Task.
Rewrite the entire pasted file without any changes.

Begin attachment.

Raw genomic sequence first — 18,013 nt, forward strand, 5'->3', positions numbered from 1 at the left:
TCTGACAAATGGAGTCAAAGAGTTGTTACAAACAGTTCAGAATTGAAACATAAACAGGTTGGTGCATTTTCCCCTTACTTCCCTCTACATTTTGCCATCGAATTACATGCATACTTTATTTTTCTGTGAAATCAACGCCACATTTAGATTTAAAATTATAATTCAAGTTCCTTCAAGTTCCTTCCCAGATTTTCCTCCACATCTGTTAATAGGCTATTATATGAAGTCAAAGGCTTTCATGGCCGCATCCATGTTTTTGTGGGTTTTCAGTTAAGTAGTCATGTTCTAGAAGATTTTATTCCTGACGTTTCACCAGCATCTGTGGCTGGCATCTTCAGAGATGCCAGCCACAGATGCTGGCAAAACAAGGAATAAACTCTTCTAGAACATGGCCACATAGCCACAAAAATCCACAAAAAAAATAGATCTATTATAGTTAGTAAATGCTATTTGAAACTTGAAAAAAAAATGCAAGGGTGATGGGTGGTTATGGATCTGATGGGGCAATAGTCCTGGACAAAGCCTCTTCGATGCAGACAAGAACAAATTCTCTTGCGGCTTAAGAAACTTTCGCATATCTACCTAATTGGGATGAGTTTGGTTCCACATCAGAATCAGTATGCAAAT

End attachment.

Raw genomic sequence first — 18,013 nt, forward strand, 5'->3', positions numbered from 1 at the left:
TCTGACAAATGGAGTCAAAGAGTTGTTACAAACAGTTCAGAATTGAAACATAAACAGGTTGGTGCATTTTCCCCTTACTTCCCTCTACATTTTGCCATCGAATTACATGCATACTTTATTTTTCTGTGAAATCAACGCCACATTTAGATTTAAAATTATAATTCAAGTTCCTTCAAGTTCCTTCCCAGATTTTCCTCCACATCTGTTAATAGGCTATTATATGAAGTCAAAGGCTTTCATGGCCGCATCCATGTTTTTGTGGGTTTTCAGTTAAGTAGTCATGTTCTAGAAGATTTTATTCCTGACGTTTCACCAGCATCTGTGGCTGGCATCTTCAGAGATGCCAGCCACAGATGCTGGCAAAACAAGGAATAAACTCTTCTAGAACATGGCCACATAGCCACAAAAATCCACAAAAAAAATAGATCTATTATAGTTAGTAAATGCTATTTGAAACTTGAAAAAAAAATGCAAGGGTGATGGGTGGTTATGGATCTGATGGGGCAATAGTCCTGGACAAAGCCTCTTCGATGCAGACAAGAACAAATTCTCTTGCGGCTTAAGAAACTTTCGCATATCTACCTAATTGGGATGAGTTTGGTTCCACATCAGAATCAGTATGCAAAT